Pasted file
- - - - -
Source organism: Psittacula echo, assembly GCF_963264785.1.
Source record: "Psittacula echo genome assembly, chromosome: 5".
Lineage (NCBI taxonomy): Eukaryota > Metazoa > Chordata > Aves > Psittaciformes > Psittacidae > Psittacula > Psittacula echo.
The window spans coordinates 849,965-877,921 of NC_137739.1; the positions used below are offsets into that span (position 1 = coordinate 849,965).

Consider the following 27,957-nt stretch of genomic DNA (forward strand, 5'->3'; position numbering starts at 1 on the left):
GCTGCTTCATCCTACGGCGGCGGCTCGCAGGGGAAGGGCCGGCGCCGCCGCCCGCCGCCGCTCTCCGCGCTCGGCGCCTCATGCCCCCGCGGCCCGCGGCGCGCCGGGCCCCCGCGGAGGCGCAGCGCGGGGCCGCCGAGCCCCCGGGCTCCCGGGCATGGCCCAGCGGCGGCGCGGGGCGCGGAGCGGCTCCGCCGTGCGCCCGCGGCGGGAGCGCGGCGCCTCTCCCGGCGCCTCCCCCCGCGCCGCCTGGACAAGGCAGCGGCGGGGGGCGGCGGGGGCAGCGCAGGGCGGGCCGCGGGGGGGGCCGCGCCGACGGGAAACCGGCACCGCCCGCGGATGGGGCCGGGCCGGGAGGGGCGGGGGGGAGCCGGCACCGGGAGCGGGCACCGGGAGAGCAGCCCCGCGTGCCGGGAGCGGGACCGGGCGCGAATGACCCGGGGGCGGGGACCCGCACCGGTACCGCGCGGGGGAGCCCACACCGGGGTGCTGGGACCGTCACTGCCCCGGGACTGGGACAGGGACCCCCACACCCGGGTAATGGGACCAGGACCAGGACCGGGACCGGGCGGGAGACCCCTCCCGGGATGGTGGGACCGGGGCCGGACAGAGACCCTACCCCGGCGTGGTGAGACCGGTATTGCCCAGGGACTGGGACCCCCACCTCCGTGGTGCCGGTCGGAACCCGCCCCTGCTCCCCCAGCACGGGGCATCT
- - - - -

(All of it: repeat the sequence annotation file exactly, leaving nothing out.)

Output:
Source organism: Psittacula echo, assembly GCF_963264785.1.
Source record: "Psittacula echo genome assembly, chromosome: 5".
Lineage (NCBI taxonomy): Eukaryota > Metazoa > Chordata > Aves > Psittaciformes > Psittacidae > Psittacula > Psittacula echo.
The window spans coordinates 849,965-877,921 of NC_137739.1; the positions used below are offsets into that span (position 1 = coordinate 849,965).

Consider the following 27,957-nt stretch of genomic DNA (forward strand, 5'->3'; position numbering starts at 1 on the left):
GCTGCTTCATCCTACGGCGGCGGCTCGCAGGGGAAGGGCCGGCGCCGCCGCCCGCCGCCGCTCTCCGCGCTCGGCGCCTCATGCCCCCGCGGCCCGCGGCGCGCCGGGCCCCCGCGGAGGCGCAGCGCGGGGCCGCCGAGCCCCCGGGCTCCCGGGCATGGCCCAGCGGCGGCGCGGGGCGCGGAGCGGCTCCGCCGTGCGCCCGCGGCGGGAGCGCGGCGCCTCTCCCGGCGCCTCCCCCCGCGCCGCCTGGACAAGGCAGCGGCGGGGGGCGGCGGGGGCAGCGCAGGGCGGGCCGCGGGGGGGGCCGCGCCGACGGGAAACCGGCACCGCCCGCGGATGGGGCCGGGCCGGGAGGGGCGGGGGGGAGCCGGCACCGGGAGCGGGCACCGGGAGAGCAGCCCCGCGTGCCGGGAGCGGGACCGGGCGCGAATGACCCGGGGGCGGGGACCCGCACCGGTACCGCGCGGGGGAGCCCACACCGGGGTGCTGGGACCGTCACTGCCCCGGGACTGGGACAGGGACCCCCACACCCGGGTAATGGGACCAGGACCAGGACCGGGACCGGGCGGGAGACCCCTCCCGGGATGGTGGGACCGGGGCCGGACAGAGACCCTACCCCGGCGTGGTGAGACCGGTATTGCCCAGGGACTGGGACCCCCACCTCCGTGGTGCCGGTCGGAACCCGCCCCTGCTCCCCCAGCACGGGGCATCT